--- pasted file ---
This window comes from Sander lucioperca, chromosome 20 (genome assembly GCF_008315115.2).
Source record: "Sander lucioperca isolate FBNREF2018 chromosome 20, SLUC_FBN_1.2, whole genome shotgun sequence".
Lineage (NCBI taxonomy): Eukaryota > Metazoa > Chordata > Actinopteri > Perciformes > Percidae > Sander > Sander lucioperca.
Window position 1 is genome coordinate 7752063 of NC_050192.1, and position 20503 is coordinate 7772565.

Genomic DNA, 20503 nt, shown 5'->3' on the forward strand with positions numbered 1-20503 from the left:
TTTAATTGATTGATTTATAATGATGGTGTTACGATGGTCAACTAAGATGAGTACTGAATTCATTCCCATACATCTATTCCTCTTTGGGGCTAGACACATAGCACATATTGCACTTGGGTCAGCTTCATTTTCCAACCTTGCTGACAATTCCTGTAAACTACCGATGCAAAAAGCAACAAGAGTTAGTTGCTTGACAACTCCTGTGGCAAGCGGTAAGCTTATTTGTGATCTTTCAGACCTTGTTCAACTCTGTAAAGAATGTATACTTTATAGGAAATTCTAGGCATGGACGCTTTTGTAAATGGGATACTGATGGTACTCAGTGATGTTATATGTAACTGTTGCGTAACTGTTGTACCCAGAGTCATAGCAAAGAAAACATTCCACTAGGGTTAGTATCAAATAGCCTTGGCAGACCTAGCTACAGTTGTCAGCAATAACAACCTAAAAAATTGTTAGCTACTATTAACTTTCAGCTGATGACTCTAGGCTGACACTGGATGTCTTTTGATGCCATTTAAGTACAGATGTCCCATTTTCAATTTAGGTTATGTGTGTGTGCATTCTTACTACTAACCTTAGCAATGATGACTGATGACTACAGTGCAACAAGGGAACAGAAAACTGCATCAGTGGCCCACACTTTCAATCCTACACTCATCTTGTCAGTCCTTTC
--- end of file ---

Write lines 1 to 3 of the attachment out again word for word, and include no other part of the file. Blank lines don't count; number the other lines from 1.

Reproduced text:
This window comes from Sander lucioperca, chromosome 20 (genome assembly GCF_008315115.2).
Source record: "Sander lucioperca isolate FBNREF2018 chromosome 20, SLUC_FBN_1.2, whole genome shotgun sequence".
Lineage (NCBI taxonomy): Eukaryota > Metazoa > Chordata > Actinopteri > Perciformes > Percidae > Sander > Sander lucioperca.